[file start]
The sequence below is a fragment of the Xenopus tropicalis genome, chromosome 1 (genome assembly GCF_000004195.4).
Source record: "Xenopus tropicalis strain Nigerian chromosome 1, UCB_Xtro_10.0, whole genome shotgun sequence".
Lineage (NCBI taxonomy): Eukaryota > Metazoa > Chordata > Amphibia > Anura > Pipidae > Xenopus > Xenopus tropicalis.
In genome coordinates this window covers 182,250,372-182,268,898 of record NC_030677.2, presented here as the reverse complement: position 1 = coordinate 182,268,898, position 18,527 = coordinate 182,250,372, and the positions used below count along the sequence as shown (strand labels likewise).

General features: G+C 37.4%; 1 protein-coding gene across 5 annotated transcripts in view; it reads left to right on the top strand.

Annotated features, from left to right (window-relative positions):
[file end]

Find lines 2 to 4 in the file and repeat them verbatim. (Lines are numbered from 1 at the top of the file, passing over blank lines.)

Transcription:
Source record: "Xenopus tropicalis strain Nigerian chromosome 1, UCB_Xtro_10.0, whole genome shotgun sequence".
Lineage (NCBI taxonomy): Eukaryota > Metazoa > Chordata > Amphibia > Anura > Pipidae > Xenopus > Xenopus tropicalis.
In genome coordinates this window covers 182,250,372-182,268,898 of record NC_030677.2, presented here as the reverse complement: position 1 = coordinate 182,268,898, position 18,527 = coordinate 182,250,372, and the positions used below count along the sequence as shown (strand labels likewise).